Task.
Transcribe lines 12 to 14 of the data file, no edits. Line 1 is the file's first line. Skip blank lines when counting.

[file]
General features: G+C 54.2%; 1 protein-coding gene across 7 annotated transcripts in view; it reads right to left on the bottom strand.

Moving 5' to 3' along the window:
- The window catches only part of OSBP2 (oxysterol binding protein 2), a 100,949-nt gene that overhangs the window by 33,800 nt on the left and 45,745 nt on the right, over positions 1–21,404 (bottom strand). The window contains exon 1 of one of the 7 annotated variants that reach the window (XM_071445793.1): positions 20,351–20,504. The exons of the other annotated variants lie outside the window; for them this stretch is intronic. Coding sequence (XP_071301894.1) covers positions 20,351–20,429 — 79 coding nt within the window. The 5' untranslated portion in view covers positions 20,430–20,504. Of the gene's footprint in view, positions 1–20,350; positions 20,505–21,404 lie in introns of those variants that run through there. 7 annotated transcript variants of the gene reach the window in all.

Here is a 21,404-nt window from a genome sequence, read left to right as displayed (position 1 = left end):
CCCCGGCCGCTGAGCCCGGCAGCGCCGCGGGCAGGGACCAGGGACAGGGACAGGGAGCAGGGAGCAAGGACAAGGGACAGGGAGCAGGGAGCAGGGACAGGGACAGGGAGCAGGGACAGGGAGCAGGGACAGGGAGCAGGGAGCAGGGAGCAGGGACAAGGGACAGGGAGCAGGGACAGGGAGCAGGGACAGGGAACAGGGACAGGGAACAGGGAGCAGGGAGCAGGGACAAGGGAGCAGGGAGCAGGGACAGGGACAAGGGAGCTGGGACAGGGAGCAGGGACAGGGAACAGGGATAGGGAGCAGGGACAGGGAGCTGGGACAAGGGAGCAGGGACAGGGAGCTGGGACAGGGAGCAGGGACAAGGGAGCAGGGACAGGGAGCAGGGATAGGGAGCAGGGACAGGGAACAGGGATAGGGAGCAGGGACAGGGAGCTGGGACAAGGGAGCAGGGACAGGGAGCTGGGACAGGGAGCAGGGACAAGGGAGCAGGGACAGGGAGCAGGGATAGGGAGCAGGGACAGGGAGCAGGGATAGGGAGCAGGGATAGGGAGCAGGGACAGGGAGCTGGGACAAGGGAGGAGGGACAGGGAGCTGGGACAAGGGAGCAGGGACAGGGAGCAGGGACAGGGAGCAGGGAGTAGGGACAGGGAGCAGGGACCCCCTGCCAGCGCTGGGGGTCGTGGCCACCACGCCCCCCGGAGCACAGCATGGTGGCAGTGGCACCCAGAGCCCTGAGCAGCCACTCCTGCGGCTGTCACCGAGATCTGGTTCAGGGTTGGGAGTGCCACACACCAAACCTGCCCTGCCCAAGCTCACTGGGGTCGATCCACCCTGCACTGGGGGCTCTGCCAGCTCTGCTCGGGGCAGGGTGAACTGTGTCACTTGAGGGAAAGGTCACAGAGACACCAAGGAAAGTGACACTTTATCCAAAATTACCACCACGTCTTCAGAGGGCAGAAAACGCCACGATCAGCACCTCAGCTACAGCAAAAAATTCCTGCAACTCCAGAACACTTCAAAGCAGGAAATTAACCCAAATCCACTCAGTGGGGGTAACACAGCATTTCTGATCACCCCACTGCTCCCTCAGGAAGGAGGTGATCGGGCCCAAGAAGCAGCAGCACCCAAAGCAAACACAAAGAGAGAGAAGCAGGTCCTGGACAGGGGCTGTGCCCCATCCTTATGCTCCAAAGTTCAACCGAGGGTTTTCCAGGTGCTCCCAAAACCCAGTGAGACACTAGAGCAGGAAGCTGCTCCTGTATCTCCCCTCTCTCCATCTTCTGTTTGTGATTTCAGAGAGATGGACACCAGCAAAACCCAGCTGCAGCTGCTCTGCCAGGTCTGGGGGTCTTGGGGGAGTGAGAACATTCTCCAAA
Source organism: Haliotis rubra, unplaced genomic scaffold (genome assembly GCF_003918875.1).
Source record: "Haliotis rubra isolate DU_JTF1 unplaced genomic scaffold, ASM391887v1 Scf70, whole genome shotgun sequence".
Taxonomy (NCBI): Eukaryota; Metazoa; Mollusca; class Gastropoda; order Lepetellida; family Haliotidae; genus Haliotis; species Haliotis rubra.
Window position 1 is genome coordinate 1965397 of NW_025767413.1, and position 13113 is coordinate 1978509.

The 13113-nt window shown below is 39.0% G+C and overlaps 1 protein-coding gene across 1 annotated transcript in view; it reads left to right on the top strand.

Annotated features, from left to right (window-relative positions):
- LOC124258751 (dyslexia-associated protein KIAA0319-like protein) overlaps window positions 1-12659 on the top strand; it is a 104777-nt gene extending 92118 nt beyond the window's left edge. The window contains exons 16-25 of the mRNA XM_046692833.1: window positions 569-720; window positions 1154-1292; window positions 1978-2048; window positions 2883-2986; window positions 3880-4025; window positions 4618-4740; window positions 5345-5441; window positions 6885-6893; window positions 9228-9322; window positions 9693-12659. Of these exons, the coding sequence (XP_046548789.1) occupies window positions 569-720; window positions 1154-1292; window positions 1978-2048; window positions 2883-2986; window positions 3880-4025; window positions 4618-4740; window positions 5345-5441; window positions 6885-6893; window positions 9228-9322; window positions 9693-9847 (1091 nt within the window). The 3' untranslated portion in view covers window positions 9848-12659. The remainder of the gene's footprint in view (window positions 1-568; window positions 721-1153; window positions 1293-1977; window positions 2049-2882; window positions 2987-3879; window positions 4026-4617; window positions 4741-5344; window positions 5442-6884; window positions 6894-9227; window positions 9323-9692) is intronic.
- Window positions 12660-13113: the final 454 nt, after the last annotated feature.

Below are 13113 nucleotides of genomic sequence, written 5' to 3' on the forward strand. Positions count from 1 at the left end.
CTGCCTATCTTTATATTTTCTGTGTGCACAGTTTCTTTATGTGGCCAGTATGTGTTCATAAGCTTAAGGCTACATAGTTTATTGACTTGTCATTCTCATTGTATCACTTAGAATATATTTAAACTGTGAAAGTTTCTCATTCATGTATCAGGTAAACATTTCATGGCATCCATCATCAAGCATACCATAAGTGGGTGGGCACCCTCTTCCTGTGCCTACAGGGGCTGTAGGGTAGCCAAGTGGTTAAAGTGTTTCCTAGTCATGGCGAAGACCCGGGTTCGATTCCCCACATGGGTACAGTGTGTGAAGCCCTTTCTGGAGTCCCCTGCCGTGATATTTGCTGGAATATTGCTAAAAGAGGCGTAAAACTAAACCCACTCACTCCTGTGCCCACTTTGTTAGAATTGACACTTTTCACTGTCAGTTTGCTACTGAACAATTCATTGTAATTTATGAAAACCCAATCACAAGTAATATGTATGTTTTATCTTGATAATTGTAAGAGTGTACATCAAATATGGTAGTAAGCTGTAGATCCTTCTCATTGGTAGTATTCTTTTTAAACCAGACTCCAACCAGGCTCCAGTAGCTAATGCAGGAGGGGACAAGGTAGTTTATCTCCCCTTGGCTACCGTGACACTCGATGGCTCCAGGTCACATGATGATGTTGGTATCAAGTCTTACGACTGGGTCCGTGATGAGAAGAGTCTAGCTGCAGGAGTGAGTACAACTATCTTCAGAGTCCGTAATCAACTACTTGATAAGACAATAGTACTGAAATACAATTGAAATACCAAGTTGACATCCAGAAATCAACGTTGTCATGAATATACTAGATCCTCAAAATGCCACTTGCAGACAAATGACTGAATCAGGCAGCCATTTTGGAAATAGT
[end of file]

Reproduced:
- LOC124258751 (dyslexia-associated protein KIAA0319-like protein) overlaps window positions 1-12659 on the top strand; it is a 104777-nt gene extending 92118 nt beyond the window's left edge. The window contains exons 16-25 of the mRNA XM_046692833.1: window positions 569-720; window positions 1154-1292; window positions 1978-2048; window positions 2883-2986; window positions 3880-4025; window positions 4618-4740; window positions 5345-5441; window positions 6885-6893; window positions 9228-9322; window positions 9693-12659. Of these exons, the coding sequence (XP_046548789.1) occupies window positions 569-720; window positions 1154-1292; window positions 1978-2048; window positions 2883-2986; window positions 3880-4025; window positions 4618-4740; window positions 5345-5441; window positions 6885-6893; window positions 9228-9322; window positions 9693-9847 (1091 nt within the window). The 3' untranslated portion in view covers window positions 9848-12659. The remainder of the gene's footprint in view (window positions 1-568; window positions 721-1153; window positions 1293-1977; window positions 2049-2882; window positions 2987-3879; window positions 4026-4617; window positions 4741-5344; window positions 5442-6884; window positions 6894-9227; window positions 9323-9692) is intronic.
- Window positions 12660-13113: the final 454 nt, after the last annotated feature.

Below are 13113 nucleotides of genomic sequence, written 5' to 3' on the forward strand. Positions count from 1 at the left end.